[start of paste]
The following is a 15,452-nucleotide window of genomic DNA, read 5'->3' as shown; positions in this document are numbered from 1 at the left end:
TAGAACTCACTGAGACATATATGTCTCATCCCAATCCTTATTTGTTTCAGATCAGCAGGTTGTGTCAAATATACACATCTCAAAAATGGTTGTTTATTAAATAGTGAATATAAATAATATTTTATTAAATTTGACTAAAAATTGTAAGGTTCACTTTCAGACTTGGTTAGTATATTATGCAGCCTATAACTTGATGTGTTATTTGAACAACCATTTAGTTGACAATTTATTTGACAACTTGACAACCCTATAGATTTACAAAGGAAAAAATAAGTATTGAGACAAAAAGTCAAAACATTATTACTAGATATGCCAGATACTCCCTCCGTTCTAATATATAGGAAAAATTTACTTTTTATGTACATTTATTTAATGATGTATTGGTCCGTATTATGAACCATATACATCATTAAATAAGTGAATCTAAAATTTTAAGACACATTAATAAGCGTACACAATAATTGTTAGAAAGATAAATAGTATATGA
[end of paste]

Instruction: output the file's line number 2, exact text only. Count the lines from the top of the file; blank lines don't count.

TAGAACTCACTGAGACATATATGTCTCATCCCAATCCTTATTTGTTTCAGATCAGCAGGTTGTGTCAAATATACACATCTCAAAAATGGTTGTTTATTAAATAGTGAATATAAATAATATTTTATTAAATTTGACTAAAAATTGTAAGGTTCACTTTCAGACTTGGTTAGTATATTATGCAGCCTATAACTTGATGTGTTATTTGAACAACCATTTAGTTGACAATTTATTTGACAACTTGACAACCCTATAGATTTACAAAGGAAAAAATAAGTATTGAGACAAAAAGTCAAAACATTATTACTAGATATGCCAGATACTCCCTCCGTTCTAATATATAGGAAAAATTTACTTTTTATGTACATTTATTTAATGATGTATTGGTCCGTATTATGAACCATATACATCATTAAATAAGTGAATCTAAAATTTTAAGACACATTAATAAGCGTACACAATAATTGTTAGAAAGATAAATAGTATATGA